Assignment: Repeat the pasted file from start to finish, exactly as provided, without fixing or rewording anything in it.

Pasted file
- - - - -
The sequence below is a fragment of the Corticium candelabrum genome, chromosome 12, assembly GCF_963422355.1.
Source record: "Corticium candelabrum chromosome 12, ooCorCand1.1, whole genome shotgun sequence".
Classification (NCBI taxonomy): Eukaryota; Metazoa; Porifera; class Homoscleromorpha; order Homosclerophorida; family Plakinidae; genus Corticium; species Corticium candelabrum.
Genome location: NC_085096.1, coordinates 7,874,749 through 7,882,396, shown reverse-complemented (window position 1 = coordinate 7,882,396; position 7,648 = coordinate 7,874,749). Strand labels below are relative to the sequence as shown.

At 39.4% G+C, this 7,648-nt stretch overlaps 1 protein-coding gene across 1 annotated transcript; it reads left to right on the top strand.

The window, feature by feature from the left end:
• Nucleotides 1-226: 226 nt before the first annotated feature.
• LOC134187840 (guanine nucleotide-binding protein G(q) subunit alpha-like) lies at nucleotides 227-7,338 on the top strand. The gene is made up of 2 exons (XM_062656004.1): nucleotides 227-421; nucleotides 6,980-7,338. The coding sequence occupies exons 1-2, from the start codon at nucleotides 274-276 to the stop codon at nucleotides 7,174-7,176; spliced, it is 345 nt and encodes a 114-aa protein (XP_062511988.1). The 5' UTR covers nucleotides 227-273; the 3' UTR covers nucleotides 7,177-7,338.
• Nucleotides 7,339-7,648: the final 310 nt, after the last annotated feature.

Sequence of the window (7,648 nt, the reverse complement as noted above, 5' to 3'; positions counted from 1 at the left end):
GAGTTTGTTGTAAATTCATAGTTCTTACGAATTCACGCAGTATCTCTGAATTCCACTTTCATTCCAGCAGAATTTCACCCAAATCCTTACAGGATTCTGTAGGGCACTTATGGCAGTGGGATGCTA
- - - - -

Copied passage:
The sequence below is a fragment of the Corticium candelabrum genome, chromosome 12, assembly GCF_963422355.1.
Source record: "Corticium candelabrum chromosome 12, ooCorCand1.1, whole genome shotgun sequence".
Classification (NCBI taxonomy): Eukaryota; Metazoa; Porifera; class Homoscleromorpha; order Homosclerophorida; family Plakinidae; genus Corticium; species Corticium candelabrum.
Genome location: NC_085096.1, coordinates 7,874,749 through 7,882,396, shown reverse-complemented (window position 1 = coordinate 7,882,396; position 7,648 = coordinate 7,874,749). Strand labels below are relative to the sequence as shown.

At 39.4% G+C, this 7,648-nt stretch overlaps 1 protein-coding gene across 1 annotated transcript; it reads left to right on the top strand.

The window, feature by feature from the left end:
• Nucleotides 1-226: 226 nt before the first annotated feature.
• LOC134187840 (guanine nucleotide-binding protein G(q) subunit alpha-like) lies at nucleotides 227-7,338 on the top strand. The gene is made up of 2 exons (XM_062656004.1): nucleotides 227-421; nucleotides 6,980-7,338. The coding sequence occupies exons 1-2, from the start codon at nucleotides 274-276 to the stop codon at nucleotides 7,174-7,176; spliced, it is 345 nt and encodes a 114-aa protein (XP_062511988.1). The 5' UTR covers nucleotides 227-273; the 3' UTR covers nucleotides 7,177-7,338.
• Nucleotides 7,339-7,648: the final 310 nt, after the last annotated feature.

Sequence of the window (7,648 nt, the reverse complement as noted above, 5' to 3'; positions counted from 1 at the left end):
GAGTTTGTTGTAAATTCATAGTTCTTACGAATTCACGCAGTATCTCTGAATTCCACTTTCATTCCAGCAGAATTTCACCCAAATCCTTACAGGATTCTGTAGGGCACTTATGGCAGTGGGATGCTA